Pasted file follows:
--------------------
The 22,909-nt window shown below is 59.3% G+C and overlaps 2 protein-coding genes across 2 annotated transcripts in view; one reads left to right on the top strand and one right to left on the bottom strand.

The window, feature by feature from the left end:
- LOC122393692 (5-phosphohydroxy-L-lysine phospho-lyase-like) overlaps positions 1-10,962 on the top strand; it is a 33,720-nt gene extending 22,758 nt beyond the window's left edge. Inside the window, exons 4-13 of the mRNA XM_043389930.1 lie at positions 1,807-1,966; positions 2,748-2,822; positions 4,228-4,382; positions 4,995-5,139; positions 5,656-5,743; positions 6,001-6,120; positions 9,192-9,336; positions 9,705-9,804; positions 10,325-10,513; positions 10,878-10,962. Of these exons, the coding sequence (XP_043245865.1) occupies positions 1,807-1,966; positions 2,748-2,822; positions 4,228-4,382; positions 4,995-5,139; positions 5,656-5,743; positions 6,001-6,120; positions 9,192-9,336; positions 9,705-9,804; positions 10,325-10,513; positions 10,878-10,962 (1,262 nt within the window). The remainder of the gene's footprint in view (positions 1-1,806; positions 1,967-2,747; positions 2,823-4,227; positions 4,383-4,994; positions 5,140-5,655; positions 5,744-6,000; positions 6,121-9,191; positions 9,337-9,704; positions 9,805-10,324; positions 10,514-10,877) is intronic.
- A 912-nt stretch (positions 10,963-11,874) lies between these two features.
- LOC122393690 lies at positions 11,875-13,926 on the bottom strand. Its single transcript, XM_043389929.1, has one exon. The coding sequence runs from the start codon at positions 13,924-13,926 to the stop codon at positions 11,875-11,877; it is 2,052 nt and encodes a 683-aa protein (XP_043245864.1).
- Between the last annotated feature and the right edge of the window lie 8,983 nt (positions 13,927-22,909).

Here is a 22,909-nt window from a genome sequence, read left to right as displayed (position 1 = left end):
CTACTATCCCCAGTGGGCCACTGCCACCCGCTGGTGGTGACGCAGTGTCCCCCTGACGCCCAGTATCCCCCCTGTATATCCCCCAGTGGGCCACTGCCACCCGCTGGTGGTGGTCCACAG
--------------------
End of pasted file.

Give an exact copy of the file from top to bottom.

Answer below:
The 22,909-nt window shown below is 59.3% G+C and overlaps 2 protein-coding genes across 2 annotated transcripts in view; one reads left to right on the top strand and one right to left on the bottom strand.

The window, feature by feature from the left end:
- LOC122393692 (5-phosphohydroxy-L-lysine phospho-lyase-like) overlaps positions 1-10,962 on the top strand; it is a 33,720-nt gene extending 22,758 nt beyond the window's left edge. Inside the window, exons 4-13 of the mRNA XM_043389930.1 lie at positions 1,807-1,966; positions 2,748-2,822; positions 4,228-4,382; positions 4,995-5,139; positions 5,656-5,743; positions 6,001-6,120; positions 9,192-9,336; positions 9,705-9,804; positions 10,325-10,513; positions 10,878-10,962. Of these exons, the coding sequence (XP_043245865.1) occupies positions 1,807-1,966; positions 2,748-2,822; positions 4,228-4,382; positions 4,995-5,139; positions 5,656-5,743; positions 6,001-6,120; positions 9,192-9,336; positions 9,705-9,804; positions 10,325-10,513; positions 10,878-10,962 (1,262 nt within the window). The remainder of the gene's footprint in view (positions 1-1,806; positions 1,967-2,747; positions 2,823-4,227; positions 4,383-4,994; positions 5,140-5,655; positions 5,744-6,000; positions 6,121-9,191; positions 9,337-9,704; positions 9,805-10,324; positions 10,514-10,877) is intronic.
- A 912-nt stretch (positions 10,963-11,874) lies between these two features.
- LOC122393690 lies at positions 11,875-13,926 on the bottom strand. Its single transcript, XM_043389929.1, has one exon. The coding sequence runs from the start codon at positions 13,924-13,926 to the stop codon at positions 11,875-11,877; it is 2,052 nt and encodes a 683-aa protein (XP_043245864.1).
- Between the last annotated feature and the right edge of the window lie 8,983 nt (positions 13,927-22,909).

Here is a 22,909-nt window from a genome sequence, read left to right as displayed (position 1 = left end):
CTACTATCCCCAGTGGGCCACTGCCACCCGCTGGTGGTGACGCAGTGTCCCCCTGACGCCCAGTATCCCCCCTGTATATCCCCCAGTGGGCCACTGCCACCCGCTGGTGGTGGTCCACAG